Nigeria will slash petrol subsidies by 90 percent this year because government revenues have been hit by the slump in oil prices.
The government had said it would gradually phase out fuel subsidies which are a significant burden on public finances, but cutting subsidies risks aggravating a fuel crisis in the country.
Major cities are experiencing a crippling gasoline shortage as oil importers feel the pinch from unpaid government subsidies, a plummeting local currency and tighter credit lines triggered by lower crude prices, oil traders and local industry sources say.
While Nigeria is Africa’s biggest oil producer, a neglected refining system means it is almost wholly reliant on imports for the 40 million litres per day of gasoline it consumes.
Parliament approved the reduction in subsidies to 100 billion naira ($505 million) for 2015, Finance Minister Ngozi Okonjo-Iweala said late on Tuesday. The cuts were accounted for in last week’s 4.49 trillion naira budget for 2015, but the breakdown was not announced until Tuesday.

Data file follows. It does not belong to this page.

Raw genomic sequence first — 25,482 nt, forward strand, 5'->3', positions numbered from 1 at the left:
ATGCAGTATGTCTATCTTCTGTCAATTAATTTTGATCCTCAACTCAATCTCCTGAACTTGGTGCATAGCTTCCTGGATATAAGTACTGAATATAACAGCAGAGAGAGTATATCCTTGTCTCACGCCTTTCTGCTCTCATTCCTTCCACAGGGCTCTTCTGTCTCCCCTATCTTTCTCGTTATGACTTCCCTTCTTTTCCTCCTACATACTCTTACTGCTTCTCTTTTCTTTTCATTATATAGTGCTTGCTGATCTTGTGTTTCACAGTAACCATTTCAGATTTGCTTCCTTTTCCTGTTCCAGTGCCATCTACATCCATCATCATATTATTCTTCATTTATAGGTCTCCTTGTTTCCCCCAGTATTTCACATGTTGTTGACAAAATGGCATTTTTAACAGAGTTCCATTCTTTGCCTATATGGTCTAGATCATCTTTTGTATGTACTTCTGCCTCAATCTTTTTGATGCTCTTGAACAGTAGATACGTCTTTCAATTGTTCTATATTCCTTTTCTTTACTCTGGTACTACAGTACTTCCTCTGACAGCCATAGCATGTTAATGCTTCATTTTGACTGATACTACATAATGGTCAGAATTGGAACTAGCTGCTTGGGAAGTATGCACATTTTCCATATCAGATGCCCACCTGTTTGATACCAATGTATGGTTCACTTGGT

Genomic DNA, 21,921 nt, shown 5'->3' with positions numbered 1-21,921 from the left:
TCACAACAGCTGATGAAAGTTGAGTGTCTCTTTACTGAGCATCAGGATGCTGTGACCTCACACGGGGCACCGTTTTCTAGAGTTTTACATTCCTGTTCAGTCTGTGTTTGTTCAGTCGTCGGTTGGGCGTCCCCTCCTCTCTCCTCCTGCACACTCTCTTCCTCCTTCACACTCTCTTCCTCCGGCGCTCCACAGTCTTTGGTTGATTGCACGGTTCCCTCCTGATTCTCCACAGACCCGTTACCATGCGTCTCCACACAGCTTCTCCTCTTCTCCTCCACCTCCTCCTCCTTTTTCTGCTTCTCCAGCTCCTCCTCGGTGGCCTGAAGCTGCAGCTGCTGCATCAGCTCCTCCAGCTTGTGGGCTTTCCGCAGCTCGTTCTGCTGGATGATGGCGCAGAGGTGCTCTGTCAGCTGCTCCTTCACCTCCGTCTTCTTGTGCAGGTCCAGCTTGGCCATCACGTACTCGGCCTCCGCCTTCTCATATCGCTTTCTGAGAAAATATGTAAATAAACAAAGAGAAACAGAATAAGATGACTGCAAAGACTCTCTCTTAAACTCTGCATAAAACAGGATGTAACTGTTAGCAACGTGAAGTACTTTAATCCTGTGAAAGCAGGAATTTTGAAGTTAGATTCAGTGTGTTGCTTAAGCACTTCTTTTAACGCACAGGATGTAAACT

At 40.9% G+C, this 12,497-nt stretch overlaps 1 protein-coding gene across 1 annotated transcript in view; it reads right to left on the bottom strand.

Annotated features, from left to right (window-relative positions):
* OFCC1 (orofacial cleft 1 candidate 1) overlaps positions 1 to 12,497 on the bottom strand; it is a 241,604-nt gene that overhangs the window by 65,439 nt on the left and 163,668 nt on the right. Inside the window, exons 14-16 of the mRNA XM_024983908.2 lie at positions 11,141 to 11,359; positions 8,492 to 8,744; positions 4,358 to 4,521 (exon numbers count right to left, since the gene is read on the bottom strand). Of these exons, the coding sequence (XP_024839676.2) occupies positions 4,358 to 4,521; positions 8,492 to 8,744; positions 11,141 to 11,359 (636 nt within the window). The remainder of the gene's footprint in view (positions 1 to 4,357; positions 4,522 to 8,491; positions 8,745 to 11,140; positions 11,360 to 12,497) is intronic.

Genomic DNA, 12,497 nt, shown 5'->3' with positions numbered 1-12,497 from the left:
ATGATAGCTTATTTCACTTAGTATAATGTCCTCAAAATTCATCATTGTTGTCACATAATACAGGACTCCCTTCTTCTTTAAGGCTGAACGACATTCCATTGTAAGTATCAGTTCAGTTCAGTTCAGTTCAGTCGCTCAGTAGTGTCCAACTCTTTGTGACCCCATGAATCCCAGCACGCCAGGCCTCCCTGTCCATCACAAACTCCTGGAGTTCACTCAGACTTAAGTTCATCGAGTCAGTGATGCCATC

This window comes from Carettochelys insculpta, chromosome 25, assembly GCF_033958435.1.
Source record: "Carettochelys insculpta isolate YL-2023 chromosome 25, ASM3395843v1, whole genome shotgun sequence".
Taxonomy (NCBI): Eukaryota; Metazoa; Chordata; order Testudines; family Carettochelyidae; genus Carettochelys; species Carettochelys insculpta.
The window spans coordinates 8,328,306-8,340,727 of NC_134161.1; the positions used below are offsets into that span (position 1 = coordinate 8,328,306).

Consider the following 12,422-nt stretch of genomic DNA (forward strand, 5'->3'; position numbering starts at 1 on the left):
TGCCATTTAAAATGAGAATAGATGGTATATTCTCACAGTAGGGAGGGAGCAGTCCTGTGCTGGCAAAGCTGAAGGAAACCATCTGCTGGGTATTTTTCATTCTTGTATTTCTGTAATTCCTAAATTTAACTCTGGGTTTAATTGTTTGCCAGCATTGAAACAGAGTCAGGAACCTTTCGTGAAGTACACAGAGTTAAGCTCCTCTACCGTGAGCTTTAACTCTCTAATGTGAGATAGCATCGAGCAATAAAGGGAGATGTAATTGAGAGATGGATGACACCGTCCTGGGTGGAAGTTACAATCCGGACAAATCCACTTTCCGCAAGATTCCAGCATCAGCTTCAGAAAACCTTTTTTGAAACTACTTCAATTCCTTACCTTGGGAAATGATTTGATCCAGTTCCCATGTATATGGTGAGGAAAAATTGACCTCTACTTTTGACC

Lawmakers also approved 45.5 billion naira for a separate kerosene subsidy.
In November, the government said it hoped to gradually phase out the subsidies, reducing them to 408.68 billion naira next year and 371.18 billion naira for 2017.
Okonjo-Iweala said in her budget speech that the government had already spent half of the amount it had planned to borrow and that it had not released any funds for capital expenditure this year on account of lower oil revenue.
This year’s budget took longer than usual getting through parliament, worsening a cash squeeze in government, because of the closely fought general elections in March that saw incumbent President Goodluck Jonathan defeated by opposition leader Muhammadu Buhari. He will take office later this month.
Nigeria tried to end subsidies in 2012 doubling the price of a litre of petrol overnight to 150 naira ($0.93), from about 65 naira, in efforts to cut government spending and encourage badly needed investment in local refining.
The move angered citizens who see cheap pump prices as the only benefit they derive from living in an oil-rich country and lead to 8 days of nationwide strikes. The government later reinstated part of the subsidy to end the strikes.